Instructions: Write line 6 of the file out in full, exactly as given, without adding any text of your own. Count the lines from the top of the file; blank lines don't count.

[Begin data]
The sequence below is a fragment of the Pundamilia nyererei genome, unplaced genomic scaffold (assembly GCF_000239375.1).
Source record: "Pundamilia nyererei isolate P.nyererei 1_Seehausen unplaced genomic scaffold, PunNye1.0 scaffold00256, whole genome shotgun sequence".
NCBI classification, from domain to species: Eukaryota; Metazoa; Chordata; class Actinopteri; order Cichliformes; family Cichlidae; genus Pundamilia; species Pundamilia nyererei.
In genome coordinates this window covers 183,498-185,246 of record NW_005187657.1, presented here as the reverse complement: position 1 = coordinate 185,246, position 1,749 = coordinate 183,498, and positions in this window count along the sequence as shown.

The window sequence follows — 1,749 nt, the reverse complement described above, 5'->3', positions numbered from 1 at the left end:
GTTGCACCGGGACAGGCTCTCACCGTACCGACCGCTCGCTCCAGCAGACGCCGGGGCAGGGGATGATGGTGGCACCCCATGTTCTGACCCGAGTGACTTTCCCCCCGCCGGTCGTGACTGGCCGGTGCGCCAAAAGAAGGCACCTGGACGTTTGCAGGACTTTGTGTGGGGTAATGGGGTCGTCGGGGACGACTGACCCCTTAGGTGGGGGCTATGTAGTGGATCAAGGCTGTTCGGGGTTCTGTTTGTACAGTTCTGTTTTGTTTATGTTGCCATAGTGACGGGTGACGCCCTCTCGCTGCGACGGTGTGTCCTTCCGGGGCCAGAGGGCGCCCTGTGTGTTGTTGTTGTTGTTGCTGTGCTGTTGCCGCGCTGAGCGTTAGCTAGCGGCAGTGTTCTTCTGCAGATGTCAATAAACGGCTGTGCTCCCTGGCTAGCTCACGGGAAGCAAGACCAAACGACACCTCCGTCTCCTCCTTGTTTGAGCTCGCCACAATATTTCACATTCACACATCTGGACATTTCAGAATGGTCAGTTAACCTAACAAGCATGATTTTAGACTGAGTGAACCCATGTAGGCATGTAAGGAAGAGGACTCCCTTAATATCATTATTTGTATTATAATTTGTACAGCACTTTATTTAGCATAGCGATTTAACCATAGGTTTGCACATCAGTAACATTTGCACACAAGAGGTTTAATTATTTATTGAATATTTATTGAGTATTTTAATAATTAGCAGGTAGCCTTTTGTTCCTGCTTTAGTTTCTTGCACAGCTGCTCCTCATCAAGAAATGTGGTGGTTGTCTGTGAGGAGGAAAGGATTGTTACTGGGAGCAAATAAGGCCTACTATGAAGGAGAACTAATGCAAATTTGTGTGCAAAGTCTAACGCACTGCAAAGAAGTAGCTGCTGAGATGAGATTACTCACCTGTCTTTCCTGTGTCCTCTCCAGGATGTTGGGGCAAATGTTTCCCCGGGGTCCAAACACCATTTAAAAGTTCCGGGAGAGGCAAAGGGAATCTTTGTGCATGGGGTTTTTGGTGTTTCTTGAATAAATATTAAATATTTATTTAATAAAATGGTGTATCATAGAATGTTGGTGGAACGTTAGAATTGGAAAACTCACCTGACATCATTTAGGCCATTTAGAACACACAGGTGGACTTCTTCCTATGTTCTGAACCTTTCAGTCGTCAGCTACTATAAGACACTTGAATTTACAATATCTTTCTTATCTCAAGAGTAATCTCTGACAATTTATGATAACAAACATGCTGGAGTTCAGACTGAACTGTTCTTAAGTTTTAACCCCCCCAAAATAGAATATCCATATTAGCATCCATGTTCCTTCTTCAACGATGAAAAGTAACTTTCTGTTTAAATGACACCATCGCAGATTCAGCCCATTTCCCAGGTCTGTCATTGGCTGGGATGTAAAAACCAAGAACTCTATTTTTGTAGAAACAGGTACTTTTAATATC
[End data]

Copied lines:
GTTGCACCGGGACAGGCTCTCACCGTACCGACCGCTCGCTCCAGCAGACGCCGGGGCAGGGGATGATGGTGGCACCCCATGTTCTGACCCGAGTGACTTTCCCCCCGCCGGTCGTGACTGGCCGGTGCGCCAAAAGAAGGCACCTGGACGTTTGCAGGACTTTGTGTGGGGTAATGGGGTCGTCGGGGACGACTGACCCCTTAGGTGGGGGCTATGTAGTGGATCAAGGCTGTTCGGGGTTCTGTTTGTACAGTTCTGTTTTGTTTATGTTGCCATAGTGACGGGTGACGCCCTCTCGCTGCGACGGTGTGTCCTTCCGGGGCCAGAGGGCGCCCTGTGTGTTGTTGTTGTTGTTGCTGTGCTGTTGCCGCGCTGAGCGTTAGCTAGCGGCAGTGTTCTTCTGCAGATGTCAATAAACGGCTGTGCTCCCTGGCTAGCTCACGGGAAGCAAGACCAAACGACACCTCCGTCTCCTCCTTGTTTGAGCTCGCCACAATATTTCACATTCACACATCTGGACATTTCAGAATGGTCAGTTAACCTAACAAGCATGATTTTAGACTGAGTGAACCCATGTAGGCATGTAAGGAAGAGGACTCCCTTAATATCATTATTTGTATTATAATTTGTACAGCACTTTATTTAGCATAGCGATTTAACCATAGGTTTGCACATCAGTAACATTTGCACACAAGAGGTTTAATTATTTATTGAATATTTATTGAGTATTTTAATAATTAGCAGGTAGCCTTTTGTTCCTGCTTTAGTTTCTTGCACAGCTGCTCCTCATCAAGAAATGTGGTGGTTGTCTGTGAGGAGGAAAGGATTGTTACTGGGAGCAAATAAGGCCTACTATGAAGGAGAACTAATGCAAATTTGTGTGCAAAGTCTAACGCACTGCAAAGAAGTAGCTGCTGAGATGAGATTACTCACCTGTCTTTCCTGTGTCCTCTCCAGGATGTTGGGGCAAATGTTTCCCCGGGGTCCAAACACCATTTAAAAGTTCCGGGAGAGGCAAAGGGAATCTTTGTGCATGGGGTTTTTGGTGTTTCTTGAATAAATATTAAATATTTATTTAATAAAATGGTGTATCATAGAATGTTGGTGGAACGTTAGAATTGGAAAACTCACCTGACATCATTTAGGCCATTTAGAACACACAGGTGGACTTCTTCCTATGTTCTGAACCTTTCAGTCGTCAGCTACTATAAGACACTTGAATTTACAATATCTTTCTTATCTCAAGAGTAATCTCTGACAATTTATGATAACAAACATGCTGGAGTTCAGACTGAACTGTTCTTAAGTTTTAACCCCCCCAAAATAGAATATCCATATTAGCATCCATGTTCCTTCTTCAACGATGAAAAGTAACTTTCTGTTTAAATGACACCATCGCAGATTCAGCCCATTTCCCAGGTCTGTCATTGGCTGGGATGTAAAAACCAAGAACTCTATTTTTGTAGAAACAGGTACTTTTAATATC